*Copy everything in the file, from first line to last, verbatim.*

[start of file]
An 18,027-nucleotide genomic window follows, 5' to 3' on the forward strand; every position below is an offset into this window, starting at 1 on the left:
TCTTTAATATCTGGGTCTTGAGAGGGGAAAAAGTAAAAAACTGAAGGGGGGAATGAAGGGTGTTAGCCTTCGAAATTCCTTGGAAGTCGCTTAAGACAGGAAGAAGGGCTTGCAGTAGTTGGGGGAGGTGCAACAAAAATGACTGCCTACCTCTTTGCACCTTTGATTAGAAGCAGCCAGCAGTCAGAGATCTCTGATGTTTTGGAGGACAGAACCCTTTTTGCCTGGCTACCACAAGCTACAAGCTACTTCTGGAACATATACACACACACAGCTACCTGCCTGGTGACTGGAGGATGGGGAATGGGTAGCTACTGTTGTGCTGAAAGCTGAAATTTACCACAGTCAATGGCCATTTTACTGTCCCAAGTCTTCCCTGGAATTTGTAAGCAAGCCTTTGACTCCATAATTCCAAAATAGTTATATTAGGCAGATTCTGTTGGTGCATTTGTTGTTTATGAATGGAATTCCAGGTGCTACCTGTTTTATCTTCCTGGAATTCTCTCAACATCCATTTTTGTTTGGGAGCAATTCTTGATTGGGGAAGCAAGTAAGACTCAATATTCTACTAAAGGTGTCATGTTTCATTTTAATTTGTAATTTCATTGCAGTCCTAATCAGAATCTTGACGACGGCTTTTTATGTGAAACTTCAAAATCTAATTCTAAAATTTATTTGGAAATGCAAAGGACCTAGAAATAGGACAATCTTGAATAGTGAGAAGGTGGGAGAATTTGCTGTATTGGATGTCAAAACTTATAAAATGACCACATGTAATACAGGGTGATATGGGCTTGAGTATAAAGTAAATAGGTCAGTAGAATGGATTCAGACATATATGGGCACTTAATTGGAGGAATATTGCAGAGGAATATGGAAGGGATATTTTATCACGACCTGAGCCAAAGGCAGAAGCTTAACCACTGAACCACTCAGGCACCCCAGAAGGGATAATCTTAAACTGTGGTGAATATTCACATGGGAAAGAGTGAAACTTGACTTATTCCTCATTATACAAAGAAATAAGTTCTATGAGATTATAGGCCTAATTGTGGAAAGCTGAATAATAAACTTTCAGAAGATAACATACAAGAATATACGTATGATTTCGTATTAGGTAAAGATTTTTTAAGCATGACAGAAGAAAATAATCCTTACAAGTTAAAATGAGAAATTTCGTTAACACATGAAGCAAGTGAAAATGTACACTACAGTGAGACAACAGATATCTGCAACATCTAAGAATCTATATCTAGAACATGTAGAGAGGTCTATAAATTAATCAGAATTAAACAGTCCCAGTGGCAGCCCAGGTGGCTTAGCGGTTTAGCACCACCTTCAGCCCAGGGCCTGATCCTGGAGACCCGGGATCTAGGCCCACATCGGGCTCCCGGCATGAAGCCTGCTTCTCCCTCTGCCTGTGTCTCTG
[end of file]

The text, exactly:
An 18,027-nucleotide genomic window follows, 5' to 3' on the forward strand; every position below is an offset into this window, starting at 1 on the left:
TCTTTAATATCTGGGTCTTGAGAGGGGAAAAAGTAAAAAACTGAAGGGGGGAATGAAGGGTGTTAGCCTTCGAAATTCCTTGGAAGTCGCTTAAGACAGGAAGAAGGGCTTGCAGTAGTTGGGGGAGGTGCAACAAAAATGACTGCCTACCTCTTTGCACCTTTGATTAGAAGCAGCCAGCAGTCAGAGATCTCTGATGTTTTGGAGGACAGAACCCTTTTTGCCTGGCTACCACAAGCTACAAGCTACTTCTGGAACATATACACACACACAGCTACCTGCCTGGTGACTGGAGGATGGGGAATGGGTAGCTACTGTTGTGCTGAAAGCTGAAATTTACCACAGTCAATGGCCATTTTACTGTCCCAAGTCTTCCCTGGAATTTGTAAGCAAGCCTTTGACTCCATAATTCCAAAATAGTTATATTAGGCAGATTCTGTTGGTGCATTTGTTGTTTATGAATGGAATTCCAGGTGCTACCTGTTTTATCTTCCTGGAATTCTCTCAACATCCATTTTTGTTTGGGAGCAATTCTTGATTGGGGAAGCAAGTAAGACTCAATATTCTACTAAAGGTGTCATGTTTCATTTTAATTTGTAATTTCATTGCAGTCCTAATCAGAATCTTGACGACGGCTTTTTATGTGAAACTTCAAAATCTAATTCTAAAATTTATTTGGAAATGCAAAGGACCTAGAAATAGGACAATCTTGAATAGTGAGAAGGTGGGAGAATTTGCTGTATTGGATGTCAAAACTTATAAAATGACCACATGTAATACAGGGTGATATGGGCTTGAGTATAAAGTAAATAGGTCAGTAGAATGGATTCAGACATATATGGGCACTTAATTGGAGGAATATTGCAGAGGAATATGGAAGGGATATTTTATCACGACCTGAGCCAAAGGCAGAAGCTTAACCACTGAACCACTCAGGCACCCCAGAAGGGATAATCTTAAACTGTGGTGAATATTCACATGGGAAAGAGTGAAACTTGACTTATTCCTCATTATACAAAGAAATAAGTTCTATGAGATTATAGGCCTAATTGTGGAAAGCTGAATAATAAACTTTCAGAAGATAACATACAAGAATATACGTATGATTTCGTATTAGGTAAAGATTTTTTAAGCATGACAGAAGAAAATAATCCTTACAAGTTAAAATGAGAAATTTCGTTAACACATGAAGCAAGTGAAAATGTACACTACAGTGAGACAACAGATATCTGCAACATCTAAGAATCTATATCTAGAACATGTAGAGAGGTCTATAAATTAATCAGAATTAAACAGTCCCAGTGGCAGCCCAGGTGGCTTAGCGGTTTAGCACCACCTTCAGCCCAGGGCCTGATCCTGGAGACCCGGGATCTAGGCCCACATCGGGCTCCCGGCATGAAGCCTGCTTCTCCCTCTGCCTGTGTCTCTG